The Pro Mazda field saw several Cooper Tires USF2000 Championship Powered by Mazda drivers turning their first laps including champion Florian Latorre, Austin Cindric and Peter Portante. Neil Alberico (Andretti Autosport), Sonoma race winner Jose Gutierrez (Juncos Racing) and newcomer Patricio “Pato” O’Ward (Team Pelfrey) all shared time at the top of the timesheets with O’Ward unofficially fastest overall with a lap of 1:23.6525.

“The days have been really great,” said O’Ward, 15, who has been racing this year in the French Formula 4 Championship. “Yesterday I was working to get in a groove with the car and know it a little more. I didn’t know the track so the first session was to know the track. The second session, our strategy was to do a race simulation with old tires and then with 15 minutes to go, to put new tires. The thing is a red flag came out so we weren’t able to put on new tires. We ended up fourth. Today we were quickest in the first session because we got the strategy right and were able to put on new tires and that time held. I am very happy with the result. That is what we were hoping for, that was our goal.”

“My two days were firstly to learn the car and then to start to work with the team,” noted Latorre, who was third quickest in the final session and eighth overall. “I only used a new set of tires in the last session to see where I am compared to other drivers. I am still working to learn the car and the team is working to understand what I want on the car also. I think we will have a lot of fun and I am happy.”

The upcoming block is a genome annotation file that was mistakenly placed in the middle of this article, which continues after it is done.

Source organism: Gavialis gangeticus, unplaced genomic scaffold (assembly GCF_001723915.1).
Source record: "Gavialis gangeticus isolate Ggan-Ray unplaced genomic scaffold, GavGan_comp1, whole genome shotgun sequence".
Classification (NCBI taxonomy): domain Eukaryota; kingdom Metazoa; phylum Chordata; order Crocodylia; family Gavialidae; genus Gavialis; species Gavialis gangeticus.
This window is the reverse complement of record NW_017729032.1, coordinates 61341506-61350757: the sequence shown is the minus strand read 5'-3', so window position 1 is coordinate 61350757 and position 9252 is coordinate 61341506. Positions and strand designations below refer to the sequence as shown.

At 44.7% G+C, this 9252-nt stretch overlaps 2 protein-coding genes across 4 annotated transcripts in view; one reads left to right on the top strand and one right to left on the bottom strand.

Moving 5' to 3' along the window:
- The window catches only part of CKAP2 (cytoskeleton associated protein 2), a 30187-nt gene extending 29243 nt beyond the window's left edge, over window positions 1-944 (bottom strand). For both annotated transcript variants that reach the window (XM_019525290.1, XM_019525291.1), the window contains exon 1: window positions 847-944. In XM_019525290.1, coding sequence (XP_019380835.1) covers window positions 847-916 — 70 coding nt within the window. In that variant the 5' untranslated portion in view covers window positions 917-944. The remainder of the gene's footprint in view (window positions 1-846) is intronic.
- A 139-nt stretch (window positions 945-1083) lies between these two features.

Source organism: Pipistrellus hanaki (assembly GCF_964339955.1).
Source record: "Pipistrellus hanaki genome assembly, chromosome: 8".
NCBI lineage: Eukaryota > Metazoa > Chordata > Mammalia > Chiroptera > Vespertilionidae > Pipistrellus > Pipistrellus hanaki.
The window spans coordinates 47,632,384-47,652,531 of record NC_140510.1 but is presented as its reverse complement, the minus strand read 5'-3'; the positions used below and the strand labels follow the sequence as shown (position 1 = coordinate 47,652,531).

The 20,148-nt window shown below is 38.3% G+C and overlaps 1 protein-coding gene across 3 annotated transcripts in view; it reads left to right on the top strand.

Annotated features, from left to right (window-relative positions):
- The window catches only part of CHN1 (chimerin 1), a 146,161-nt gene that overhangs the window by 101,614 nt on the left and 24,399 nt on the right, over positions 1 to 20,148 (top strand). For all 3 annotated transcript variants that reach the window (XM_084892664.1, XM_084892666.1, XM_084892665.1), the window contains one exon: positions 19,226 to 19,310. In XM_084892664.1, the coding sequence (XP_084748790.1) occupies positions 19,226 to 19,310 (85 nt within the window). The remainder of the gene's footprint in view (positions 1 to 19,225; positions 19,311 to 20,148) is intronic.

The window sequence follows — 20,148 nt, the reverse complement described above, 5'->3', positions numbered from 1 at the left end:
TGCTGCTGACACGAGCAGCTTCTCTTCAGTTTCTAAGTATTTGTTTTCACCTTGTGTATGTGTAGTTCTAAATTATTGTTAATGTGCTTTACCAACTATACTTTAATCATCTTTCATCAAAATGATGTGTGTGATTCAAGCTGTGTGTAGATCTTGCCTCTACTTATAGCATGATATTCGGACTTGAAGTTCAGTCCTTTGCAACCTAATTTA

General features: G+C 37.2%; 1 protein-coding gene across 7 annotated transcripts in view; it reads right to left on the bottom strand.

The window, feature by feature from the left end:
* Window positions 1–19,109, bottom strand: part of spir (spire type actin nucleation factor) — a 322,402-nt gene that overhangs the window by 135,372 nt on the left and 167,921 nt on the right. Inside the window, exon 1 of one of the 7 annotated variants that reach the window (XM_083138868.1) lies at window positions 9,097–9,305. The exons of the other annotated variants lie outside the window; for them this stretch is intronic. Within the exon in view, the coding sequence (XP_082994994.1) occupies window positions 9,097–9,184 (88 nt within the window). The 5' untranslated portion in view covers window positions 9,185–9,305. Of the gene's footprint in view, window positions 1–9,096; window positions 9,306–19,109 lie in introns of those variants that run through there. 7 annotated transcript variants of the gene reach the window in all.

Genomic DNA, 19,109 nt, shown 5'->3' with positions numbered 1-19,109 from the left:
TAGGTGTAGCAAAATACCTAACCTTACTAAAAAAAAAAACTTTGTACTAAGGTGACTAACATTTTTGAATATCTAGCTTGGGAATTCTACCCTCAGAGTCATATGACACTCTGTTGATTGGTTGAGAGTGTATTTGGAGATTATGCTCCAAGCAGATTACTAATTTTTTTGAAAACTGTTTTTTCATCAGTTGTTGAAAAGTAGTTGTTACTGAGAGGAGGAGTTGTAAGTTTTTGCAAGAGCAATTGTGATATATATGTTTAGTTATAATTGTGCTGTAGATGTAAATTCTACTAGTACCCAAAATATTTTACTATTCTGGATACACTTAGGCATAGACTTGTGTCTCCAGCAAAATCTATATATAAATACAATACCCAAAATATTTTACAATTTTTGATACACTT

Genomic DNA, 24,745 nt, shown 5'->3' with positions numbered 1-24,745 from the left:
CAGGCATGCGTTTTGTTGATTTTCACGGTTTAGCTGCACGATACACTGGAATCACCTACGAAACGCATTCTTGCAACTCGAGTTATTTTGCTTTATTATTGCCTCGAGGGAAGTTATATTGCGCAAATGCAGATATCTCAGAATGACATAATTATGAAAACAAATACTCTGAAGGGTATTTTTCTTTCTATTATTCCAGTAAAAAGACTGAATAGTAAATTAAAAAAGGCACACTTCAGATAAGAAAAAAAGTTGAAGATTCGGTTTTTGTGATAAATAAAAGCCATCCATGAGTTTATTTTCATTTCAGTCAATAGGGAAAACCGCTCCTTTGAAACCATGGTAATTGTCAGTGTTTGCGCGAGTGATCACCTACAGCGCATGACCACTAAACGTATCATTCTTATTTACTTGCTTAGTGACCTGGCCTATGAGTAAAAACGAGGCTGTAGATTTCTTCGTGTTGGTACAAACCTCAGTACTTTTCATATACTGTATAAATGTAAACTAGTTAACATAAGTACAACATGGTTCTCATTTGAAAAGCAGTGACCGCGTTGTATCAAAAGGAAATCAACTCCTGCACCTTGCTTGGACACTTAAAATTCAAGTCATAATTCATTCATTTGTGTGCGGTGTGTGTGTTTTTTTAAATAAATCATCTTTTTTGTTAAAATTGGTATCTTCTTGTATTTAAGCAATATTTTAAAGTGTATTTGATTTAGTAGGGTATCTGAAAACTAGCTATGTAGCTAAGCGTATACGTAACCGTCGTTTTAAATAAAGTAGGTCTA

Nico Jamin unofficially topped the timesheets in USF2000 testing with defending champions Cape Motorsports with Wayne Taylor posting a lap of 1:26.3304 on Sunday morning. Victor Franzoni (Afterburner Autosport) was second and Jake Eidson (Pabst Racing) third.

“It’s been a very good test,” noted Jamin. “Yesterday, I was second in both sessions. We were working into the night to see how I did and where the time was left on the track. We set up the car a bit differently and I improved myself in a few corners on the track and we were P1 in both sessions today. The team is very good, very friendly. We are having a lot of fun at the same time as we are going fast on the track. It was a good event for me.”

Newcomer Parker Thompson of Red Deer, Alberta, Canada, also turned a few heads, testing with both the Cape team and JDC MotorSports, and ended up fourth quickest.

“This has been an incredible experience,” said Thompson, a protégé of Indianapolis 500 winner Buddy Rice. “It is a huge learning curve. I had to learn the car and the track all at the same time in two one-hour sessions, but both teams – JDC and Cape – have been awesome in helping me out and giving me what I need in the data acquisition in pointing out things in my driving that I can fix and it’s been incredible. I would love to get on the Mazda Road to Indy. I think it would be a great opportunity to show my skill and talent. USF2000 looks great. Hopefully we can find a team and make it happen for next season.”

TIMES: Indy Lights, Pro Mazda, USF2000

New Chip Ganassi driver Marcus Armstrong will team with boyhood idol Scott Dixon

Marcus Armstrong Scott Dixon
Joe Portlock - Formula 1/Formula Motorsport Limited via Getty Images
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Marcus Armstrong was a Scott Dixon fan his entire life, and when he was 8, the aspiring young racer asked his fellow New Zealander to autograph a helmet visor that he hung on his bedroom wall.

Next year, Armstrong will be Dixon’s teammate.

Armstrong was named Friday as the fourth IndyCar driver in the Chip Ganassi Racing lineup and will pilot the No. 11 next season on road and street courses.

A driver for the five oval races on the 17-race schedule will be named later.